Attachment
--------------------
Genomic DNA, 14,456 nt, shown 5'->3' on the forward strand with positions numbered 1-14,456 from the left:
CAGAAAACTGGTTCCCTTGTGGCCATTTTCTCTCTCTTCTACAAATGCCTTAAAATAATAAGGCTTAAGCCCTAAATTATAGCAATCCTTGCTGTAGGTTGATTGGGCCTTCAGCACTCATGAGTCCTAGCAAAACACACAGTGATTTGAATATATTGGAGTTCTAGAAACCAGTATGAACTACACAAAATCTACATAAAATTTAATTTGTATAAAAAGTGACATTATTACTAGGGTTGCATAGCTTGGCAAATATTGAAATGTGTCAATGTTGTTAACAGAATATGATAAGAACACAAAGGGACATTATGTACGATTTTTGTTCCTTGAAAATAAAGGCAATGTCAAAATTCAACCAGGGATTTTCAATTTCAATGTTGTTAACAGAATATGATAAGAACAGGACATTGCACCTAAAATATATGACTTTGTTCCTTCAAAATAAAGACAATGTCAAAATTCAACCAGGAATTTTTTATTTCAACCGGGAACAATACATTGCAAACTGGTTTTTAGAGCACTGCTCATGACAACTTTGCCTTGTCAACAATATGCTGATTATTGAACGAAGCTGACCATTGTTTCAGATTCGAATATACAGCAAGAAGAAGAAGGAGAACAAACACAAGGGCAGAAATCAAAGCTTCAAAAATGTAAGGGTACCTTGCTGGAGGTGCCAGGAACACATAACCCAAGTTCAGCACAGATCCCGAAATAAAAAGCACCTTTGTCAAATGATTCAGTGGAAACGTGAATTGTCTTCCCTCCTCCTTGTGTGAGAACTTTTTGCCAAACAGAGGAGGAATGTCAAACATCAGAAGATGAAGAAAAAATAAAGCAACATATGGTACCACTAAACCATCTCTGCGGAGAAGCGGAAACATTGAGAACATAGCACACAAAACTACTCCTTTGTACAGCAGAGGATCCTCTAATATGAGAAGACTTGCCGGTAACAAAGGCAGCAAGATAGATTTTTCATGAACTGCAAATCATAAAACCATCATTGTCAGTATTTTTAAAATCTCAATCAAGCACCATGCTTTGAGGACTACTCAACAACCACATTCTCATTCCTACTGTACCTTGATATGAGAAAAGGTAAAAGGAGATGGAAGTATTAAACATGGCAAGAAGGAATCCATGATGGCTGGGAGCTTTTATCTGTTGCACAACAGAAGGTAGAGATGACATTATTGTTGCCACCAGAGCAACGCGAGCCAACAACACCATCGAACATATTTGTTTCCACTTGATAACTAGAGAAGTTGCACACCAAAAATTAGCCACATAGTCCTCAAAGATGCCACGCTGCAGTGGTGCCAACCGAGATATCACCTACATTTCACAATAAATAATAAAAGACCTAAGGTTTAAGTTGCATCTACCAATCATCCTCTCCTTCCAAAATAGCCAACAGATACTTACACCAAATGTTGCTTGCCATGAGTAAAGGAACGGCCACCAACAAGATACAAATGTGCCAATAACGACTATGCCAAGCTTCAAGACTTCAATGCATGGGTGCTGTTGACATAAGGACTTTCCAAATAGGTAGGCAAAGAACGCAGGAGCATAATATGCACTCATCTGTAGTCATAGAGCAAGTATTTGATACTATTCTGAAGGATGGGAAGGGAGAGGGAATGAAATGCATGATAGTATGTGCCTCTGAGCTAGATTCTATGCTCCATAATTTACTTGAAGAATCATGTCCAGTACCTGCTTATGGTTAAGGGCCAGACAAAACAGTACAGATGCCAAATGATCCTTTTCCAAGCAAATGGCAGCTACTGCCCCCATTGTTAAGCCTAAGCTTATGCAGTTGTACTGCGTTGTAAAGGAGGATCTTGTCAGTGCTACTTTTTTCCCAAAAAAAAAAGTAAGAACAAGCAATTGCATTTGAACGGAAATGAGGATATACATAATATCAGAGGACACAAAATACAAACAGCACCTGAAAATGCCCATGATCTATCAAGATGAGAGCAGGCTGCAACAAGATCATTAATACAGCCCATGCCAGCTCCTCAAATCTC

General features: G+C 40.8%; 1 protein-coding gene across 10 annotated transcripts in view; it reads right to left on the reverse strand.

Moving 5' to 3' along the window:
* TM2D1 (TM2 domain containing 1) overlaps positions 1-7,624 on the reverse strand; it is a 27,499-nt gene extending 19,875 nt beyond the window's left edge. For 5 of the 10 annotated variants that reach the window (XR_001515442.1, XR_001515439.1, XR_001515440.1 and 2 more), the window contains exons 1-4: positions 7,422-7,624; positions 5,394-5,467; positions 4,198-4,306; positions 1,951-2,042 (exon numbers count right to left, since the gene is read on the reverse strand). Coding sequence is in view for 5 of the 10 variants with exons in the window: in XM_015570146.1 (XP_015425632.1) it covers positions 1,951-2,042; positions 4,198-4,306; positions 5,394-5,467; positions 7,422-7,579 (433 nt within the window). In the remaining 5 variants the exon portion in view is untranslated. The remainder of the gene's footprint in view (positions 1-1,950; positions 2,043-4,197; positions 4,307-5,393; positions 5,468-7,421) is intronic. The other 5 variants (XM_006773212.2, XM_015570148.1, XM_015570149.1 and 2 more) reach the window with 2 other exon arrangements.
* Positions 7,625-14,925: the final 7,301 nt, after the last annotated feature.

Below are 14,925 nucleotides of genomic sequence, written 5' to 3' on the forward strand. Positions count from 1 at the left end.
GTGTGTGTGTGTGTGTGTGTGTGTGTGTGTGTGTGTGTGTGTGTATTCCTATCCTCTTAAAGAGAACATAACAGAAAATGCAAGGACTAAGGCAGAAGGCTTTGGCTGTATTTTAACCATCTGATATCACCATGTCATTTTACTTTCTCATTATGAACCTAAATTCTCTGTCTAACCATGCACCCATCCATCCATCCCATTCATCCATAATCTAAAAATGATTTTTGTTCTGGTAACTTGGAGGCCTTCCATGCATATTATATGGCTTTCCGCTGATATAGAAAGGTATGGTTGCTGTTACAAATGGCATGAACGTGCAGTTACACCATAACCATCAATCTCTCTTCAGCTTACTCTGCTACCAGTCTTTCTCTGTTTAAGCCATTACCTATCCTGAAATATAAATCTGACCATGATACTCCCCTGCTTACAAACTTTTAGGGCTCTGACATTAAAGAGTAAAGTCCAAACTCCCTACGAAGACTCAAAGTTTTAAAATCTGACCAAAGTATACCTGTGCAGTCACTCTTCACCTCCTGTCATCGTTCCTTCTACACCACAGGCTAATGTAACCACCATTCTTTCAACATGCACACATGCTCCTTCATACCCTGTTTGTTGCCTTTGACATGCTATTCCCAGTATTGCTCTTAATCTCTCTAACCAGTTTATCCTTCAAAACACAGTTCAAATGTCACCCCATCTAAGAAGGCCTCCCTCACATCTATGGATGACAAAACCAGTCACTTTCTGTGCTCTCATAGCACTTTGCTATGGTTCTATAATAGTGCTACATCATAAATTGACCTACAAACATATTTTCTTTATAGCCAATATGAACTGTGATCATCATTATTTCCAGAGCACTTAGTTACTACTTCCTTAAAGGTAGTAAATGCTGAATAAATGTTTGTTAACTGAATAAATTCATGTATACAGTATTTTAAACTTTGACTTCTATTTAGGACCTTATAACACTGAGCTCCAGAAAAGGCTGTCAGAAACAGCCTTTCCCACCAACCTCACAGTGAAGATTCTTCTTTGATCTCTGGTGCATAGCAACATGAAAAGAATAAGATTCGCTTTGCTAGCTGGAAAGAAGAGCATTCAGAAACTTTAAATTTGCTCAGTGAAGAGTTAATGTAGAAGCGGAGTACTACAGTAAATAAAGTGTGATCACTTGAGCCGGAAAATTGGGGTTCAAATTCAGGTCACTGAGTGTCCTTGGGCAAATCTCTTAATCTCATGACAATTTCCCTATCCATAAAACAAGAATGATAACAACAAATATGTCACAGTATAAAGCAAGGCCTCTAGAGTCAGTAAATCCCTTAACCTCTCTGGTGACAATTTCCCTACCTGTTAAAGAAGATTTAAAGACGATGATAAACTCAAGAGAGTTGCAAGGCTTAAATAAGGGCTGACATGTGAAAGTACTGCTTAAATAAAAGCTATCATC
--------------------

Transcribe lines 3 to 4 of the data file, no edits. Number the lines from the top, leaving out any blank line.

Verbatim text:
General features: G+C 40.8%; 1 protein-coding gene across 10 annotated transcripts in view; it reads right to left on the reverse strand.

Moving 5' to 3' along the window: